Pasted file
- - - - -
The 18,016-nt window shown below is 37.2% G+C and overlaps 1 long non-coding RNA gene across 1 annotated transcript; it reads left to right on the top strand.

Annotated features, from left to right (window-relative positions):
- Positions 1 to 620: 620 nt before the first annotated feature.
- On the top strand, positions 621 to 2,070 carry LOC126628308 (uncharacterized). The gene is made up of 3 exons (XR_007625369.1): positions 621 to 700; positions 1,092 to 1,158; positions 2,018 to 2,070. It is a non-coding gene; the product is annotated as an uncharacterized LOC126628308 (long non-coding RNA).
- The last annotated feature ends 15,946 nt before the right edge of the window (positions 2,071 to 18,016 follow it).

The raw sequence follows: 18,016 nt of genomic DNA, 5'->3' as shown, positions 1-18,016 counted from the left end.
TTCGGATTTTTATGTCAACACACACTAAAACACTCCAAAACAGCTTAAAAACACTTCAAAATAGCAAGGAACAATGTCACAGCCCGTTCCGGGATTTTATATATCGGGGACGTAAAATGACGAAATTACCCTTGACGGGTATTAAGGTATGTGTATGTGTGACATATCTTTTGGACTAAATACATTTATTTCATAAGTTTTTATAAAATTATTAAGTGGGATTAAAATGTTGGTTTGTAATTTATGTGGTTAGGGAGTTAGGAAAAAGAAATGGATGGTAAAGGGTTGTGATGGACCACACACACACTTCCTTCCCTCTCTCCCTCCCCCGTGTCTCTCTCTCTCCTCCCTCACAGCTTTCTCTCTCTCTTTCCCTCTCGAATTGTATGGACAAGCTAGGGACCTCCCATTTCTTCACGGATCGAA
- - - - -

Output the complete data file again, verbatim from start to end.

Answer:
The 18,016-nt window shown below is 37.2% G+C and overlaps 1 long non-coding RNA gene across 1 annotated transcript; it reads left to right on the top strand.

Annotated features, from left to right (window-relative positions):
- Positions 1 to 620: 620 nt before the first annotated feature.
- On the top strand, positions 621 to 2,070 carry LOC126628308 (uncharacterized). The gene is made up of 3 exons (XR_007625369.1): positions 621 to 700; positions 1,092 to 1,158; positions 2,018 to 2,070. It is a non-coding gene; the product is annotated as an uncharacterized LOC126628308 (long non-coding RNA).
- The last annotated feature ends 15,946 nt before the right edge of the window (positions 2,071 to 18,016 follow it).

The raw sequence follows: 18,016 nt of genomic DNA, 5'->3' as shown, positions 1-18,016 counted from the left end.
TTCGGATTTTTATGTCAACACACACTAAAACACTCCAAAACAGCTTAAAAACACTTCAAAATAGCAAGGAACAATGTCACAGCCCGTTCCGGGATTTTATATATCGGGGACGTAAAATGACGAAATTACCCTTGACGGGTATTAAGGTATGTGTATGTGTGACATATCTTTTGGACTAAATACATTTATTTCATAAGTTTTTATAAAATTATTAAGTGGGATTAAAATGTTGGTTTGTAATTTATGTGGTTAGGGAGTTAGGAAAAAGAAATGGATGGTAAAGGGTTGTGATGGACCACACACACACTTCCTTCCCTCTCTCCCTCCCCCGTGTCTCTCTCTCTCCTCCCTCACAGCTTTCTCTCTCTCTTTCCCTCTCGAATTGTATGGACAAGCTAGGGACCTCCCATTTCTTCACGGATCGAA